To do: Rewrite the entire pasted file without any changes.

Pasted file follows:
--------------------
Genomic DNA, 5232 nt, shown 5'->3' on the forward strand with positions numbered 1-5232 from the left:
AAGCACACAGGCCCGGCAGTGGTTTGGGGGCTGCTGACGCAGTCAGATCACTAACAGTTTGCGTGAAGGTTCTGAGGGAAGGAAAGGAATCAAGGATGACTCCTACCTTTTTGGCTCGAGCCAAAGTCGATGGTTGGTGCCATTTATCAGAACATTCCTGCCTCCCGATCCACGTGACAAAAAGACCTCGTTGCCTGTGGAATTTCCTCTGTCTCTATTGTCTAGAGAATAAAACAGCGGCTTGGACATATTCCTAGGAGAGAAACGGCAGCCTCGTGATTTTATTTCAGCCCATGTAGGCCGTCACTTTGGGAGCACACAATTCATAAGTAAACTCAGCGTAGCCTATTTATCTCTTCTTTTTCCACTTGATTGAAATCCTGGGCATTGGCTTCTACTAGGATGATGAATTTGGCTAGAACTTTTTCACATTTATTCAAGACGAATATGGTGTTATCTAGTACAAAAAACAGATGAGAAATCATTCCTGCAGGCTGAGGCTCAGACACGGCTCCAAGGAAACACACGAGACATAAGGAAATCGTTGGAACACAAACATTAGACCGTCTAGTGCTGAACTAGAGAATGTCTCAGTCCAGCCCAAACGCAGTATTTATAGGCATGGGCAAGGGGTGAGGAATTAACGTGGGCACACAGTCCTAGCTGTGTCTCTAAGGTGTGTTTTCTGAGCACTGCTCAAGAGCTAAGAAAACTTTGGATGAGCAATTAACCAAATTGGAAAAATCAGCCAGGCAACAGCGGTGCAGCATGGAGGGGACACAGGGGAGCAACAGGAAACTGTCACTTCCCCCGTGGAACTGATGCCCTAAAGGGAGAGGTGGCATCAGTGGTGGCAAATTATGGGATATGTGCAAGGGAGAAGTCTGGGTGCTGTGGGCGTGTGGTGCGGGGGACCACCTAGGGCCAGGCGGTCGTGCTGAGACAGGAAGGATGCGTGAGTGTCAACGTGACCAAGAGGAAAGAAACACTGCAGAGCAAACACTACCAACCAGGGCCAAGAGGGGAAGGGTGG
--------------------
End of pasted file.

Genomic DNA, 5232 nt, shown 5'->3' on the forward strand with positions numbered 1-5232 from the left:
AAGCACACAGGCCCGGCAGTGGTTTGGGGGCTGCTGACGCAGTCAGATCACTAACAGTTTGCGTGAAGGTTCTGAGGGAAGGAAAGGAATCAAGGATGACTCCTACCTTTTTGGCTCGAGCCAAAGTCGATGGTTGGTGCCATTTATCAGAACATTCCTGCCTCCCGATCCACGTGACAAAAAGACCTCGTTGCCTGTGGAATTTCCTCTGTCTCTATTGTCTAGAGAATAAAACAGCGGCTTGGACATATTCCTAGGAGAGAAACGGCAGCCTCGTGATTTTATTTCAGCCCATGTAGGCCGTCACTTTGGGAGCACACAATTCATAAGTAAACTCAGCGTAGCCTATTTATCTCTTCTTTTTCCACTTGATTGAAATCCTGGGCATTGGCTTCTACTAGGATGATGAATTTGGCTAGAACTTTTTCACATTTATTCAAGACGAATATGGTGTTATCTAGTACAAAAAACAGATGAGAAATCATTCCTGCAGGCTGAGGCTCAGACACGGCTCCAAGGAAACACACGAGACATAAGGAAATCGTTGGAACACAAACATTAGACCGTCTAGTGCTGAACTAGAGAATGTCTCAGTCCAGCCCAAACGCAGTATTTATAGGCATGGGCAAGGGGTGAGGAATTAACGTGGGCACACAGTCCTAGCTGTGTCTCTAAGGTGTGTTTTCTGAGCACTGCTCAAGAGCTAAGAAAACTTTGGATGAGCAATTAACCAAATTGGAAAAATCAGCCAGGCAACAGCGGTGCAGCATGGAGGGGACACAGGGGAGCAACAGGAAACTGTCACTTCCCCCGTGGAACTGATGCCCTAAAGGGAGAGGTGGCATCAGTGGTGGCAAATTATGGGATATGTGCAAGGGAGAAGTCTGGGTGCTGTGGGCGTGTGGTGCGGGGGACCACCTAGGGCCAGGCGGTCGTGCTGAGACAGGAAGGATGCGTGAGTGTCAACGTGACCAAGAGGAAAGAAACACTGCAGAGCAAACACTACCAACCAGGGCCAAGAGGGGAAGGGTGG